Vail Daily column: What’s left unsaid
There are approximately 1,025,109 words in the English language. It is the richest of all languages — or, perhaps, simply the most verbose. For those of you keeping score, linguists cite Taki Taki, a Creole dialect spoken mainly in Suriname, as having the fewest, with a scant 350.
Presuming there are about 500 words on a standard written page, if we were to use all 1,025,109 English words in a single document without a single repetition, we would have to deforest a substantial copse of larch, pine or hemlock. Once more, for the scorekeepers among you, 1,025,109 words would take up 2,050 pages — the King James Bible is about 1,200 pages and the United States tax code is about 74,000 — but, of course, simply strung together, all 1,025109 words would make no sense. To have meaning, you would have to arrange them with their proper verbs, particles and adverbs. And to make it interesting, you would have to recruit a Shakespeare, Milton or Lahiri.
So it is little wonder that when an attorney drafts something as literarily insignificant as a contract, something must be left out. Even if he had the skill, time and interest toward including every word in the English language into a legal instrument — and someone had the mind-numbing doggedness to read and understand it — there would still be gaps. Similar to the twinkling lights on your Christmas tree, the effect is dependent upon precisely how you string the little gems together.
Words and combinations have meaning. For example, there is a subtle difference between sitting up and sitting down but both require sitting. And there is, perhaps, an even greater distinction between standing up and standing down.
What does this have to do with law? Two quick stories may shed some light.
Words relating to law
Recently, I was dealing with a contract that provided that an item must be “used” only by specific persons. Merriam-Webster defines “use” as “the act or practice of employing something.” To employ means “to devote to or direct toward a particular activity.” In reading the agreement, we maintained that if the persons who were permitted to “use” the item sold it, that would be allowed as, in selling it, they would “direct it toward a particular purpose,” to wit, the purpose of generating income. The other side bristled, “No, no,” they said, ‘use’ means something different and does not include sale of the thing. ‘Use’ means, well… ‘use.’ If we wanted to say ‘sale,’ we would have.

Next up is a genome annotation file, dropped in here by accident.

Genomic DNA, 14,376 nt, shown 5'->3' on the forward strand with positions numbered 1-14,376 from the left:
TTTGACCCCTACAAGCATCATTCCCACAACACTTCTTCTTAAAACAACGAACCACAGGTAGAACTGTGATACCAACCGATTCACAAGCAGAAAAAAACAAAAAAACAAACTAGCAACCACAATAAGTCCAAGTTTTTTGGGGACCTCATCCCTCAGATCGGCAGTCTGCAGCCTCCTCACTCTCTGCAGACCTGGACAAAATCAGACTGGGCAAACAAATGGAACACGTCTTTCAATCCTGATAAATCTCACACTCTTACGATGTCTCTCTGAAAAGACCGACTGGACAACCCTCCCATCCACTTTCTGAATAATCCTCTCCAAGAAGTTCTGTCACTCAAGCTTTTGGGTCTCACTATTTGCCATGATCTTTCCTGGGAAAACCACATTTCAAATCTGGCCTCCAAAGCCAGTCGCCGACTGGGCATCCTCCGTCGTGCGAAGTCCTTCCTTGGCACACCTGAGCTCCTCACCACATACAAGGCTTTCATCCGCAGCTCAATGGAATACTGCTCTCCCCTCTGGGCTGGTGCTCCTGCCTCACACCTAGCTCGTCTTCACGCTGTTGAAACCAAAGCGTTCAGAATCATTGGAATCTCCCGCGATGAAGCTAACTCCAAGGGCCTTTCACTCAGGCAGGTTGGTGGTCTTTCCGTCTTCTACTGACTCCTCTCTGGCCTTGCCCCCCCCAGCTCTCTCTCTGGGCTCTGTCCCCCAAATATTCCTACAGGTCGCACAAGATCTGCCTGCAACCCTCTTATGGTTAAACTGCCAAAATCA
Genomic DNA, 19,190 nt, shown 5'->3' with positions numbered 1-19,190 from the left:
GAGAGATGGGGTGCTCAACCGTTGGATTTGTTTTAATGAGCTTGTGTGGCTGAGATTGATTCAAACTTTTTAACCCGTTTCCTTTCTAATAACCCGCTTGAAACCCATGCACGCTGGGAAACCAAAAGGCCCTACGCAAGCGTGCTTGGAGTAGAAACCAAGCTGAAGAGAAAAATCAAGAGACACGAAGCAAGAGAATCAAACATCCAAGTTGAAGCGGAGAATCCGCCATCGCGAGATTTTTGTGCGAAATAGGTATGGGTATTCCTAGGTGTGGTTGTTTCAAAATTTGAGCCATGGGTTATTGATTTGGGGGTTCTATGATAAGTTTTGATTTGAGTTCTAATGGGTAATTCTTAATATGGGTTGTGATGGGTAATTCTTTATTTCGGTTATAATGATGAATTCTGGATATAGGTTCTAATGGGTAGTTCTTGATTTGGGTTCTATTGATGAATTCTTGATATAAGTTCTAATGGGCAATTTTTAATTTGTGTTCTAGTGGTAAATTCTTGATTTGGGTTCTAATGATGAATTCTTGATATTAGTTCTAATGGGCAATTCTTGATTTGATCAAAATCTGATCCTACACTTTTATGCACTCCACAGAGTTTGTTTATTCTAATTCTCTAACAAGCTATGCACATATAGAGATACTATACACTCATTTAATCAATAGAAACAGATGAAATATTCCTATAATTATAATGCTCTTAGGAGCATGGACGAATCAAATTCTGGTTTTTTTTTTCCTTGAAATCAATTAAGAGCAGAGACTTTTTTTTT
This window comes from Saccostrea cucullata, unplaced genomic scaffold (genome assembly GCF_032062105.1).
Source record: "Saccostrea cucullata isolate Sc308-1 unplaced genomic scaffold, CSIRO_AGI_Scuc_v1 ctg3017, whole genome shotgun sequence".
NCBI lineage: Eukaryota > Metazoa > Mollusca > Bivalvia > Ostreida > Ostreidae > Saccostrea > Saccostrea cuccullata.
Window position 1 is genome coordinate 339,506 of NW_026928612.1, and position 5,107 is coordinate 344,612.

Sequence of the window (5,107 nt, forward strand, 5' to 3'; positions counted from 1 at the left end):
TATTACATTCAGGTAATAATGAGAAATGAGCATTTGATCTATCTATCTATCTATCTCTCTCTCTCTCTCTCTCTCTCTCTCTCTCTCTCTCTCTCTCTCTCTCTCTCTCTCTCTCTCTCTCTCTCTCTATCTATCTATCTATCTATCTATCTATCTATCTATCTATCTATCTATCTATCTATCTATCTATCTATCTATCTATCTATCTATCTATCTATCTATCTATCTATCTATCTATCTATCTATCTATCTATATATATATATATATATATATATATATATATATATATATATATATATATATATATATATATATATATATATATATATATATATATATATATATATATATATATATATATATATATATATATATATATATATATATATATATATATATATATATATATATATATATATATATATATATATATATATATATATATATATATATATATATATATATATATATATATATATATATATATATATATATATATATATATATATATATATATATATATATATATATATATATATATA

Of course, the contrary argument is if they had wanted to exclude “sale” from the uses of the thing, they should have said so.
So far, it’s a stalemate, awaiting further consideration.
The point is, though, that the author of the contract left something that turned out to be pretty important unsaid. The foregoing is, however, not to blame him. Something must always be left out or every legal instrument would span the length, complexity and sheer confusion of the IRS Code. And even that wouldn’t solve the problem. Sometimes, complexity itself creates the problems.
When editing causes concern
In my second recent example, a client wanted me to look over an agreement before he signed it. I found many things unsaid, which three-plus decades of practicing law told me could spell problems down the road. I edited the document, making it narrower and more precise. But my so doing caused my client some concern.
“First,” he said, “when I go to sell the property that is the subject of the contract, this sort of precision may make the issues I’m concerned about stand out to the future buyer and spook him. Second, by making things more precise, the guy on the other side of the deal may get scared and start making more demands.”
I said, “But without these clarifications, you’re leaving the door open to future interpretation and future conflict.”
“I know but…”
Why don’t we close that door and spell out the precise terms that relate to this particular matter?”
He hemmed. He hawed. He ruminated. And then he said, “I’ll take my chances that he will be fair with me if it blows up.”
I reminded him that he had come to me for my advice — advice he had sought occasionally, as deals came up throughout the past twenty years.
“I know,” he said. “I just don’t want to make it too precise.”
So there it is; the lady or the tiger. Things are left unsaid, things said can lead to differing interpretations and things said can simply be too much of too much. Any way you slice it, honest differences and conflicts can arise.
As the Bee Gees once observed, “It’s only words, and words are all
I have to take your heart away.”
By the way, this column is more-or-less eight-hundred words. Unless in Taki Taki, I’m sure I must have left something out.
Rohn K. Robbins is an attorney licensed before the bars of Colorado and California who practices in the Vail Valley with the law firm of Stevens, Littman, Biddision, Tharp and Weinberg LLC. His practice areas include business and commercial transactions, real estate and development, family law, custody, divorce and civil litigation. Robbins may be reached at 970-926-4461 and at either of his email addresses, email@example.com and firstname.lastname@example.org.
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